An emergency fund is an important part of planning your money and goals in order to keep your financial health safe. Not to sound like Debbie Downer, but you never know when something will happen that disrupts your regular paycheck. Having a fully-funded emergency savings account helps you weather a storm without having to go into debt or financial distress.
One quick note to I should mention. I’m not a financial planning professional. I’m sharing what’s working for me as part of my investing strategy. Always do your own research and consider your own circumstances before making any financial decisions. You could also check with your favorite financial professional to understand what would be best for your situation.
What is an 6 month emergency fund?
An emergency fund is money you’ve set aside to cover unexpected expenses when life takes a problematic turn. There are a lot of reasons why you need an emergency fund. Think about how you’ll pay your bills if you suddenly lose your regular paycheck because you were laid off or are unable to work any reason.
Or you suddenly have an expensive situation come up such as a medical emergency. While insurance will cover some of the costs, you probably have out of pocket expenses in addition to potentially not receiving your regular paycheck.
A 6 month emergency fund is an account where you have enough money saved to cover your bills for six months. While you can start with simply $1,000, you probably would run out of money quickly if you’re out of a paycheck for weeks or months.
How much money should be in your emergency fund?
The common recommendation is that you should have 3 to 6 months of expenses saved in your emergency fund. You never know when life will take a problematic turn (such as being laid off from your job or an unexpected illness), resulting in not receiving your regular paychecks. That’s when you either dip into your credit cards to pay your bills or hopefully have savings ready and waiting to cover your expenses.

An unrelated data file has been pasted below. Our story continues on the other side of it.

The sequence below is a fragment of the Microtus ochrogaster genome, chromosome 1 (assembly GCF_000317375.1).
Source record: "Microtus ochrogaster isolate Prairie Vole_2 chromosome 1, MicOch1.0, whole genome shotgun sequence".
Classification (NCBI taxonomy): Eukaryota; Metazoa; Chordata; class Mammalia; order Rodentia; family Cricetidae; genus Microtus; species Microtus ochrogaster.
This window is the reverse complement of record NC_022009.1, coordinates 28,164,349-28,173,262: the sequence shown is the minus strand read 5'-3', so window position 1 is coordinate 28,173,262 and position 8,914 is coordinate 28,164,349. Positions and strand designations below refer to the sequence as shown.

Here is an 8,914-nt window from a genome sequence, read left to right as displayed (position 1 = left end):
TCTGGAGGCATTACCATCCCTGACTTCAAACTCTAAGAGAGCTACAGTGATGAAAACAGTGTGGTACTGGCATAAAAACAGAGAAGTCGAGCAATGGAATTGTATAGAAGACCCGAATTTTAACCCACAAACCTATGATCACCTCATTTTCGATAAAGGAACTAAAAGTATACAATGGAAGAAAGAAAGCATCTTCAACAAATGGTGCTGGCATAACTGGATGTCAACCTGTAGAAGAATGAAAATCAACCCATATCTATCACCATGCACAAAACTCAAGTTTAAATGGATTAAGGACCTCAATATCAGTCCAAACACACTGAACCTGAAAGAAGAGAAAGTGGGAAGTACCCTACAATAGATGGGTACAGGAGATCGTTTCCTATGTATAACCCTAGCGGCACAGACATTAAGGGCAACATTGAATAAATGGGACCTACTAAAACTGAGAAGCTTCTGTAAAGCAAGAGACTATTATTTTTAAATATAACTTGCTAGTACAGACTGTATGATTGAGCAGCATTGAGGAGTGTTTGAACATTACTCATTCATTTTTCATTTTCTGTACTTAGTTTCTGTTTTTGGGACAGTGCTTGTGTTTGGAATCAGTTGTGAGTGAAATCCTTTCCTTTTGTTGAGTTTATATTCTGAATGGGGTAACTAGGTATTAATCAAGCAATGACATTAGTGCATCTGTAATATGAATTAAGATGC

Ultimately the actual amount you should have in your emergency fund will vary from person to person based on your monthly expenses. Part of the decision will be determined based on how fast you think you’ll get back to a regular paycheck.
And your emergency fund money should be separate from money you save your regular bills. To help give you more breathing room on your regular bills, consider sinking funds set aside money to cover regular expenses.
2 steps to calculate your 6 month emergency savings goal
To calculate your emergency fund goal, start by figuring out how much you spend each month. Gather up all of your bills for everything from housing to car payments to utilities and food.
For example, let’s say all of your bills and expenses combined for one month is $3,000.
Next, to determine your 6 month goal, you need to multiply your monthly expenses by 6.
Keeping with the example above, to have 6 months of expenses saved, you would set your emergency fund goal as $18,000.
That goal may feel overwhelming. I know my goal of savings 6 months of expenses was for me. While I previously started a small emergency fund, I put off building it to the full amount. A large goal will take a solid plan in order to make it a reality.